I Am… I Said

One Last Strike: 50 Years in Baseball, 10 and a Half Games Back, and One Final Championship Season by Tony La Russa (William Morrow Paperbacks, $15.99, 432 pages)

Tony La Russa’s One Last Strike chronicles his final season as manager of the St. Louis Cardinals — a season in which the team came back from a large deficit, overcoming injuries and other adversity, to make the playoffs as a wild card team and eventually win the World Series.

Cardinals fans will likely enjoy the book a great deal, and some baseball fans at large might find the book interesting, but other baseball fans, sports fans, or general readers may not be so keen on it.

La Russa’s writing is as icy as his personality, and although he does not come across as stoic as one might have expected, the writing does not require the reader to make any connection to the quest or comeback of the team or the swan song of one of baseball’s most successful managers, or the players who played for him.

One Last Strike (close up)

La Russa had a chance to perhaps sway some in the middle who are neither lovers nor haters of his career and methods, but he really doesn’t do anything to engage anybody who already didn’t either a) like the Cardinals, or b) like him prior to the unlikely championship season.

Putting aside some minor irritants such as the continuous referrals to Cris Carpenter and Dave Duncan as Carp and Dunc (I mean, if you are on a team and that’s what they go by, I guess that’s what you call them), the writing seems to truly mirror the way the author’s mind processes the world.

If La Russa is the genius who all but invented the game, then it would seem that this final goodbye might include a bit more of the baseball decisions and technicalities that were part of his final run. Since the book doesn’t go there, it would seem appropriate to focus on the relationships of players, managers, and families that comprised this winning club. La Russa’s attempt at this is to convince us that this is so — that he and Dunc are tight; Carp is a big game pitcher; he sticks up for his players; he cares about them, the local organization, and the game, etc. Less telling and more showing would go a long way to help the reader who didn’t already follow this team be drawn into the storyline and the characters who made it happen.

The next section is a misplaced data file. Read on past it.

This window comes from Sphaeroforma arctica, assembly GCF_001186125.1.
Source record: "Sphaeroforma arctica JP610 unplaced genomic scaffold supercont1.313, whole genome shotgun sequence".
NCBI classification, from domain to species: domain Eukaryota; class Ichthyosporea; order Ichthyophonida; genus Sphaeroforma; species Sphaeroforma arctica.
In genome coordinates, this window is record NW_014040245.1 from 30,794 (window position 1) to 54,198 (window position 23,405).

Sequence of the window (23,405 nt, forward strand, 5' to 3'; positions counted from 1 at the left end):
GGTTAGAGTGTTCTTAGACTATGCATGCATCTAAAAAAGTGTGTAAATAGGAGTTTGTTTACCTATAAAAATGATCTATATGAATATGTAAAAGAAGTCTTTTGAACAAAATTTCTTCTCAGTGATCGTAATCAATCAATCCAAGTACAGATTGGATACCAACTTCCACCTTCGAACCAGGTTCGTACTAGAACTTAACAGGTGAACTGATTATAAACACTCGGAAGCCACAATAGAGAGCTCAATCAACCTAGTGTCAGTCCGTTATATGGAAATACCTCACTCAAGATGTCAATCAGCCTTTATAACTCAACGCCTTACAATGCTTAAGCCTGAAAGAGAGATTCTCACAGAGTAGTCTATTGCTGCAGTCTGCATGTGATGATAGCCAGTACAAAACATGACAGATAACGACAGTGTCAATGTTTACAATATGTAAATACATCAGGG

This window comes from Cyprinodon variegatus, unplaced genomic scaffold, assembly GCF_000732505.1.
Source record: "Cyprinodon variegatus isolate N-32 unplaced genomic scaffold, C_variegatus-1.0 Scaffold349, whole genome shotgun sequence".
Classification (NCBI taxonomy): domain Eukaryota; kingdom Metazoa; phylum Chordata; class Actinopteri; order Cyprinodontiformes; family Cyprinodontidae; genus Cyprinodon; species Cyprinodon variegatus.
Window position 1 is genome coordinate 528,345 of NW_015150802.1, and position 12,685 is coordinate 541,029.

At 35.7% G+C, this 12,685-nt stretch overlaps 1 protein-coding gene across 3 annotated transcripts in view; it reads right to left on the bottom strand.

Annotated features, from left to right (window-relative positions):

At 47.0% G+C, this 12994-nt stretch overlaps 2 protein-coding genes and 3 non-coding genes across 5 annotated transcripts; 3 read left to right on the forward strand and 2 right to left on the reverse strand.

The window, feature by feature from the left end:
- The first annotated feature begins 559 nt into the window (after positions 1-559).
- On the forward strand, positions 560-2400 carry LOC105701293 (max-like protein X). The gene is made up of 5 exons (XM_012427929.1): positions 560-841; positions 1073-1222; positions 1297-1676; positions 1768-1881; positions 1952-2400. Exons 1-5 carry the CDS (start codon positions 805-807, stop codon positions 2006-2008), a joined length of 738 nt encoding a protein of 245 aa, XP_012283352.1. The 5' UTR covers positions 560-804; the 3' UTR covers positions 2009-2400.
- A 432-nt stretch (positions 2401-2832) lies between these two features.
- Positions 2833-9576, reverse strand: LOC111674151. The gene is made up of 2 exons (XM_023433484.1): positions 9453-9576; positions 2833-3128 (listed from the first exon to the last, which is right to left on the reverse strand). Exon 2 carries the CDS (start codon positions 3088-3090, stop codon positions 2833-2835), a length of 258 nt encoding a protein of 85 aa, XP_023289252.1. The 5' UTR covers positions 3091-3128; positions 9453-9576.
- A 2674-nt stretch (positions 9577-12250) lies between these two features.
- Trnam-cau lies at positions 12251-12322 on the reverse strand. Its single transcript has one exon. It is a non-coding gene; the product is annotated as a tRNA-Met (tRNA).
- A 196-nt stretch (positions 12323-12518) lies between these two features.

La Russa’s attempt to explain how he is the sole arbiter of which hitters deserve to get thrown in a baseball game and which ones don’t, only reinforces that he is the “Omniscient” manager — it does not convince anyone that he has the scoop on proper baseball protocol. His telling of why he chose to start certain pitchers leading up to an in the World Series is much more enlightening. His admission of a mistake in a big game is humanizing and honest. But on the whole, the book is just there. It doesn’t move anybody in any direction unless they just happen to want to enjoy and relive the unique and fine 2011 World Series.

Recommended.

Dave Moyer

This book was purchased for the reviewer. Dave Moyer is an educator, a musician and the author of Life and Life Only, a novel about baseball and Bob Dylan.

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2 Comments

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2 responses to “I Am… I Said

  1. jeff varda

    A better book by La Russa is Three Nights in August, The book includes much more insight into baseball mind of La Russa. La Russa is an enigma. He is a lawyer and searches always for the logical which is ironic that he ends up managing in a sport that defies logic most of the time. More so than the strategy that La Russa uses is his ability to lead and get maximum effort from a team. He doesn’t coddle his stars and sets the example by working his as- off.
    Side note the book Life and Life Only a book by the reviewer is a great read for baseball fans

  2. I have this on my list of books to read. I haven’t gotten around to it yet although I did read “Bases Loaded” by Kirk Radomski about the steroid scandal in baseball. It was pretty good.
    I also have to agree w/ Jeff in his comment above. Three Nights in August is a great book!
    Ashley (Closed the Cover)

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